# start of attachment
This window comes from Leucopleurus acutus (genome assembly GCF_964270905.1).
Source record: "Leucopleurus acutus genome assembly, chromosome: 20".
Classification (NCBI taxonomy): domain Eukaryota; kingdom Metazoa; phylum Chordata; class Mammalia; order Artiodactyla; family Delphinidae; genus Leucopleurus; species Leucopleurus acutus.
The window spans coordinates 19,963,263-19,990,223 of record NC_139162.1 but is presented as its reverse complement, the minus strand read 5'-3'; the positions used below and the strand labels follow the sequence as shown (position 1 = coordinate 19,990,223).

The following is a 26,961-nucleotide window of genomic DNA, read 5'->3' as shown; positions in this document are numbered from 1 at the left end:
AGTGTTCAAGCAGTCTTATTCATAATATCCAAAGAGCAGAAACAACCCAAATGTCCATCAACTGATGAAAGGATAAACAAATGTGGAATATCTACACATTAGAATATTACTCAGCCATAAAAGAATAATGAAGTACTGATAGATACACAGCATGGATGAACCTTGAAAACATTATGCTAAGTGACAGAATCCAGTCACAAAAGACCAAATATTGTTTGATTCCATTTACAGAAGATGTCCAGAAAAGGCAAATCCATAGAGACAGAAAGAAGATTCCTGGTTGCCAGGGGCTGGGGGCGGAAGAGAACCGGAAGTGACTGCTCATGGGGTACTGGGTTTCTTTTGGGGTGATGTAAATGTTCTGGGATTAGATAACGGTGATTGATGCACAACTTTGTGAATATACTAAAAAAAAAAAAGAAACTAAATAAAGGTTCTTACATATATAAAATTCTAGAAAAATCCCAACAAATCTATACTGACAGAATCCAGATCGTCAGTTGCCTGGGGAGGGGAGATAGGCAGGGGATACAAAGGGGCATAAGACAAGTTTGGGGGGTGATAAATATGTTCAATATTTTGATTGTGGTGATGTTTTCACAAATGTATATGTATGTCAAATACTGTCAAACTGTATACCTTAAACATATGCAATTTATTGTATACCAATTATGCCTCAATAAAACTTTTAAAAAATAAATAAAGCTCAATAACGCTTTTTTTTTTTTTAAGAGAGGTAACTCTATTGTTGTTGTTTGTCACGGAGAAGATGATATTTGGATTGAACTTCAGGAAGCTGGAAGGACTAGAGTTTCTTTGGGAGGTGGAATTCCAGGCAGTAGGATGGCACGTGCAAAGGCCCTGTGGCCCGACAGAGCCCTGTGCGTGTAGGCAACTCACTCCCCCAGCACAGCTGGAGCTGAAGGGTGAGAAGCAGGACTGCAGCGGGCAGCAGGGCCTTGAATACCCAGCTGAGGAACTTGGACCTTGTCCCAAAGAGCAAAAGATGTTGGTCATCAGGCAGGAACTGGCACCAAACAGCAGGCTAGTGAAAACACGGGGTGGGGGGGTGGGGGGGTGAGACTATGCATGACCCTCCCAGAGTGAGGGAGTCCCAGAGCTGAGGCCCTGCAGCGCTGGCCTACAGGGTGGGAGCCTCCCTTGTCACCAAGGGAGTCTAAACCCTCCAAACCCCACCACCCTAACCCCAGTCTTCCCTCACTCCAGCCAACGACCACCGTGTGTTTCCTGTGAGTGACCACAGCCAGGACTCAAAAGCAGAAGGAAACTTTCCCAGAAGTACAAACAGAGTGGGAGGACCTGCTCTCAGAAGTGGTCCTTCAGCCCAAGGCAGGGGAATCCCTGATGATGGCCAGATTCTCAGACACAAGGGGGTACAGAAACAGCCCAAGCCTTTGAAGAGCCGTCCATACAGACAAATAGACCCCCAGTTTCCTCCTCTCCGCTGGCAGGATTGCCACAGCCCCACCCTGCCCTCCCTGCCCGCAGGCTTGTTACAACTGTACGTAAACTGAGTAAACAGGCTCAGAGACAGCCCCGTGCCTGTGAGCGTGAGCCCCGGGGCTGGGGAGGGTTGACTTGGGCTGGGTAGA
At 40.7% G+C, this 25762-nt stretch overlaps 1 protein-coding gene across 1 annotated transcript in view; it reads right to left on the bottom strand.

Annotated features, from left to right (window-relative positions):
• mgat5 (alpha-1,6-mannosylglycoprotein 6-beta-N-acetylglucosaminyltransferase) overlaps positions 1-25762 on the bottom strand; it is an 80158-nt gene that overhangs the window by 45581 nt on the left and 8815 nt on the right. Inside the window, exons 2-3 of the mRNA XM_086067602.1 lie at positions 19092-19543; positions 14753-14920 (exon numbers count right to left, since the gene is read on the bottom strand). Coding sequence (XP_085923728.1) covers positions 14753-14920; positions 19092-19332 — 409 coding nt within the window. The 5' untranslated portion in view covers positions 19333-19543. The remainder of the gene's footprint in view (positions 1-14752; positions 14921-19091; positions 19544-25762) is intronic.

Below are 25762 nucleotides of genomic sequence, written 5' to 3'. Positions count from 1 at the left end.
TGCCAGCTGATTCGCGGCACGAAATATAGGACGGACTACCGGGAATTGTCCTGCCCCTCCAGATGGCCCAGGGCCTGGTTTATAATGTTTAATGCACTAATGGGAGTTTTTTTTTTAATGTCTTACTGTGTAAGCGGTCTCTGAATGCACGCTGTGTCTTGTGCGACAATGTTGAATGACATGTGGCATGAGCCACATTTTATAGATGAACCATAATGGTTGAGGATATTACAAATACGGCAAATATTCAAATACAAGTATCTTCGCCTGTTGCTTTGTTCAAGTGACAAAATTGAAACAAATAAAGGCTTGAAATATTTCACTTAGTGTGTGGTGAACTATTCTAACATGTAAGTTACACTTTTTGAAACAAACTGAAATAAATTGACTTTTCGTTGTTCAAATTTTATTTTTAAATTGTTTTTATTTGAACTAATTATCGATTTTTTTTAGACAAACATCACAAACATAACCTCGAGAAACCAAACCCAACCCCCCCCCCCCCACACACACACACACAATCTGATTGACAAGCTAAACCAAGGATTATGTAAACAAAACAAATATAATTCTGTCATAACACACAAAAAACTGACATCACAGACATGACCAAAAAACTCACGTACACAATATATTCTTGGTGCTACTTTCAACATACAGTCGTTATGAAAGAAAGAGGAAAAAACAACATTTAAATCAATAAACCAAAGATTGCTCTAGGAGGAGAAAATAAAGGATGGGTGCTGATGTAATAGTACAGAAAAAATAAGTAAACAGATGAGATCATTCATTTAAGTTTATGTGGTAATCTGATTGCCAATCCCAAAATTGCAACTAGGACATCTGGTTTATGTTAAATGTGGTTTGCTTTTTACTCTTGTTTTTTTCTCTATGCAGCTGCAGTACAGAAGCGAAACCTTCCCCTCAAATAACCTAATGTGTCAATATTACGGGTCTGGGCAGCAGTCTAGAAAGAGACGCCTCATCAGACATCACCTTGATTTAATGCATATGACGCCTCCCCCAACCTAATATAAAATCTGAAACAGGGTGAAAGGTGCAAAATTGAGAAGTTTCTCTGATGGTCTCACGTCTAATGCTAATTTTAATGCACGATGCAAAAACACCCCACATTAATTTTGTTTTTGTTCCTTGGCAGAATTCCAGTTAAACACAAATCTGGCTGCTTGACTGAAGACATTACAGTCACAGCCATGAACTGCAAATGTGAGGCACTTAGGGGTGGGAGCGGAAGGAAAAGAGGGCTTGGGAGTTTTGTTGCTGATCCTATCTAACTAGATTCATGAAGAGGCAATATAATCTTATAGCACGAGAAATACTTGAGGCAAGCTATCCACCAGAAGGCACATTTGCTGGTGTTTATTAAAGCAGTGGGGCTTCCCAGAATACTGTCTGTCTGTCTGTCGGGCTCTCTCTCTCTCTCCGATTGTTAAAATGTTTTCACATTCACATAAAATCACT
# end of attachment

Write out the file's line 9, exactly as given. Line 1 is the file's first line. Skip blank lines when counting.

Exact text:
• mgat5 (alpha-1,6-mannosylglycoprotein 6-beta-N-acetylglucosaminyltransferase) overlaps positions 1-25762 on the bottom strand; it is an 80158-nt gene that overhangs the window by 45581 nt on the left and 8815 nt on the right. Inside the window, exons 2-3 of the mRNA XM_086067602.1 lie at positions 19092-19543; positions 14753-14920 (exon numbers count right to left, since the gene is read on the bottom strand). Coding sequence (XP_085923728.1) covers positions 14753-14920; positions 19092-19332 — 409 coding nt within the window. The 5' untranslated portion in view covers positions 19333-19543. The remainder of the gene's footprint in view (positions 1-14752; positions 14921-19091; positions 19544-25762) is intronic.